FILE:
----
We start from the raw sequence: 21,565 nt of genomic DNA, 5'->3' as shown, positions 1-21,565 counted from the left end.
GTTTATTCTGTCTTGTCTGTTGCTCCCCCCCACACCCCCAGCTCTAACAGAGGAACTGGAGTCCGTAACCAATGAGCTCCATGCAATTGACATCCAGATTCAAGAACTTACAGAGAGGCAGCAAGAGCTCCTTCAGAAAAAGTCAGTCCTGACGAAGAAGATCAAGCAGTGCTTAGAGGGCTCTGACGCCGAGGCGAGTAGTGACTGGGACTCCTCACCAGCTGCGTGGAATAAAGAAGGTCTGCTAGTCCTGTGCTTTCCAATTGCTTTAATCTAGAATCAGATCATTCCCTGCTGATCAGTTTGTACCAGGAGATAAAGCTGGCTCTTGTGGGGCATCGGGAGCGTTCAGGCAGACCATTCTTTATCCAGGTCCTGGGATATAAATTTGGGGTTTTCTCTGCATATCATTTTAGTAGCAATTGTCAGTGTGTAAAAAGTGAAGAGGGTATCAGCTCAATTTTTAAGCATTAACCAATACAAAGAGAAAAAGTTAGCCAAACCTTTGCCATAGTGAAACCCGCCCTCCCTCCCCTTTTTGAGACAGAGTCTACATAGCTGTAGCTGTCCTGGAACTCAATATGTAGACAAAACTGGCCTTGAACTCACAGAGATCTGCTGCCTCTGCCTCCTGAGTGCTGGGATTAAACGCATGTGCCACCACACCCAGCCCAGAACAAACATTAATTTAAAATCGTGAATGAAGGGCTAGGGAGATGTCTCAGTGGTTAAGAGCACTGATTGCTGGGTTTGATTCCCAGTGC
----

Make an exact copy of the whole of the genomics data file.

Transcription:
We start from the raw sequence: 21,565 nt of genomic DNA, 5'->3' as shown, positions 1-21,565 counted from the left end.
GTTTATTCTGTCTTGTCTGTTGCTCCCCCCCACACCCCCAGCTCTAACAGAGGAACTGGAGTCCGTAACCAATGAGCTCCATGCAATTGACATCCAGATTCAAGAACTTACAGAGAGGCAGCAAGAGCTCCTTCAGAAAAAGTCAGTCCTGACGAAGAAGATCAAGCAGTGCTTAGAGGGCTCTGACGCCGAGGCGAGTAGTGACTGGGACTCCTCACCAGCTGCGTGGAATAAAGAAGGTCTGCTAGTCCTGTGCTTTCCAATTGCTTTAATCTAGAATCAGATCATTCCCTGCTGATCAGTTTGTACCAGGAGATAAAGCTGGCTCTTGTGGGGCATCGGGAGCGTTCAGGCAGACCATTCTTTATCCAGGTCCTGGGATATAAATTTGGGGTTTTCTCTGCATATCATTTTAGTAGCAATTGTCAGTGTGTAAAAAGTGAAGAGGGTATCAGCTCAATTTTTAAGCATTAACCAATACAAAGAGAAAAAGTTAGCCAAACCTTTGCCATAGTGAAACCCGCCCTCCCTCCCCTTTTTGAGACAGAGTCTACATAGCTGTAGCTGTCCTGGAACTCAATATGTAGACAAAACTGGCCTTGAACTCACAGAGATCTGCTGCCTCTGCCTCCTGAGTGCTGGGATTAAACGCATGTGCCACCACACCCAGCCCAGAACAAACATTAATTTAAAATCGTGAATGAAGGGCTAGGGAGATGTCTCAGTGGTTAAGAGCACTGATTGCTGGGTTTGATTCCCAGTGC